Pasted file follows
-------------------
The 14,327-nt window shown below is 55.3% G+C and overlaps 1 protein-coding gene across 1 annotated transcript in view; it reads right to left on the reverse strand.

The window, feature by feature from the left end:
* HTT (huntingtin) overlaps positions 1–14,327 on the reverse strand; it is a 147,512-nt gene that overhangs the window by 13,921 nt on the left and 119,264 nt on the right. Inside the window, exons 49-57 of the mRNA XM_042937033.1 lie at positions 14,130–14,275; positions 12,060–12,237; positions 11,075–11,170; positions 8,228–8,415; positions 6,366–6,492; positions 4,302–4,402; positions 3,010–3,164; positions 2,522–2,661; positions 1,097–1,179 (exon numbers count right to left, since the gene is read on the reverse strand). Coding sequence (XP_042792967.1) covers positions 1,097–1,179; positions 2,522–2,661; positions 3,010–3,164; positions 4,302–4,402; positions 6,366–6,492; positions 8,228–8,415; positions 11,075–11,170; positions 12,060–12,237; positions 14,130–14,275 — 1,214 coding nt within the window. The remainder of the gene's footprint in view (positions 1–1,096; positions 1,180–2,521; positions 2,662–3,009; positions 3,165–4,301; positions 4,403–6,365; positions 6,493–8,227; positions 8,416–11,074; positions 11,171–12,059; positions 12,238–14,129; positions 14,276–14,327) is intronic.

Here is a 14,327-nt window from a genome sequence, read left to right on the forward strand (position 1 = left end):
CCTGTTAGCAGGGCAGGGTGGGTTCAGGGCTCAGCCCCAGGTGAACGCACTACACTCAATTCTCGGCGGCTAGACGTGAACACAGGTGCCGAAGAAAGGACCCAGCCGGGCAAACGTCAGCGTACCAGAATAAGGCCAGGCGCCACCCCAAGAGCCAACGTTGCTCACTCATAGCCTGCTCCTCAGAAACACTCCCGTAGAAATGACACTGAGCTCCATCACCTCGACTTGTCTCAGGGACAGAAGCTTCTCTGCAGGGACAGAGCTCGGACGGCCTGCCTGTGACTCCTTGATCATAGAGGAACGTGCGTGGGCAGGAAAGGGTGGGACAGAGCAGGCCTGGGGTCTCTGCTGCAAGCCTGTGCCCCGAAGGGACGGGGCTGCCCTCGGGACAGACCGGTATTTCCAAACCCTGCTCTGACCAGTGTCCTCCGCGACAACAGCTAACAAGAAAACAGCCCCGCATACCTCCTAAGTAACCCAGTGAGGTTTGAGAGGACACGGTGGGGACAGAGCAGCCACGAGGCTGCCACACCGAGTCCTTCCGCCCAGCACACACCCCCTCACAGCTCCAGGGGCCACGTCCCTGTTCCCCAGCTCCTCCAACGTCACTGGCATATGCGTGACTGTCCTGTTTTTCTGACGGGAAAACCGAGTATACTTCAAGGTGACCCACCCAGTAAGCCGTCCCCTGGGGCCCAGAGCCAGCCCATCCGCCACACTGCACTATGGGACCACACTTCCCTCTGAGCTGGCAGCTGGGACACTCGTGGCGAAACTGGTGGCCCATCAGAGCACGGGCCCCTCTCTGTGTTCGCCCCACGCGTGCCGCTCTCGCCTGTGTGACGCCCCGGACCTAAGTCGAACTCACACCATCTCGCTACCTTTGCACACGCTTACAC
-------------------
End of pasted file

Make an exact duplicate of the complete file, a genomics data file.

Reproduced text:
The 14,327-nt window shown below is 55.3% G+C and overlaps 1 protein-coding gene across 1 annotated transcript in view; it reads right to left on the reverse strand.

The window, feature by feature from the left end:
* HTT (huntingtin) overlaps positions 1–14,327 on the reverse strand; it is a 147,512-nt gene that overhangs the window by 13,921 nt on the left and 119,264 nt on the right. Inside the window, exons 49-57 of the mRNA XM_042937033.1 lie at positions 14,130–14,275; positions 12,060–12,237; positions 11,075–11,170; positions 8,228–8,415; positions 6,366–6,492; positions 4,302–4,402; positions 3,010–3,164; positions 2,522–2,661; positions 1,097–1,179 (exon numbers count right to left, since the gene is read on the reverse strand). Coding sequence (XP_042792967.1) covers positions 1,097–1,179; positions 2,522–2,661; positions 3,010–3,164; positions 4,302–4,402; positions 6,366–6,492; positions 8,228–8,415; positions 11,075–11,170; positions 12,060–12,237; positions 14,130–14,275 — 1,214 coding nt within the window. The remainder of the gene's footprint in view (positions 1–1,096; positions 1,180–2,521; positions 2,662–3,009; positions 3,165–4,301; positions 4,403–6,365; positions 6,493–8,227; positions 8,416–11,074; positions 11,171–12,059; positions 12,238–14,129; positions 14,276–14,327) is intronic.

Here is a 14,327-nt window from a genome sequence, read left to right on the forward strand (position 1 = left end):
CCTGTTAGCAGGGCAGGGTGGGTTCAGGGCTCAGCCCCAGGTGAACGCACTACACTCAATTCTCGGCGGCTAGACGTGAACACAGGTGCCGAAGAAAGGACCCAGCCGGGCAAACGTCAGCGTACCAGAATAAGGCCAGGCGCCACCCCAAGAGCCAACGTTGCTCACTCATAGCCTGCTCCTCAGAAACACTCCCGTAGAAATGACACTGAGCTCCATCACCTCGACTTGTCTCAGGGACAGAAGCTTCTCTGCAGGGACAGAGCTCGGACGGCCTGCCTGTGACTCCTTGATCATAGAGGAACGTGCGTGGGCAGGAAAGGGTGGGACAGAGCAGGCCTGGGGTCTCTGCTGCAAGCCTGTGCCCCGAAGGGACGGGGCTGCCCTCGGGACAGACCGGTATTTCCAAACCCTGCTCTGACCAGTGTCCTCCGCGACAACAGCTAACAAGAAAACAGCCCCGCATACCTCCTAAGTAACCCAGTGAGGTTTGAGAGGACACGGTGGGGACAGAGCAGCCACGAGGCTGCCACACCGAGTCCTTCCGCCCAGCACACACCCCCTCACAGCTCCAGGGGCCACGTCCCTGTTCCCCAGCTCCTCCAACGTCACTGGCATATGCGTGACTGTCCTGTTTTTCTGACGGGAAAACCGAGTATACTTCAAGGTGACCCACCCAGTAAGCCGTCCCCTGGGGCCCAGAGCCAGCCCATCCGCCACACTGCACTATGGGACCACACTTCCCTCTGAGCTGGCAGCTGGGACACTCGTGGCGAAACTGGTGGCCCATCAGAGCACGGGCCCCTCTCTGTGTTCGCCCCACGCGTGCCGCTCTCGCCTGTGTGACGCCCCGGACCTAAGTCGAACTCACACCATCTCGCTACCTTTGCACACGCTTACAC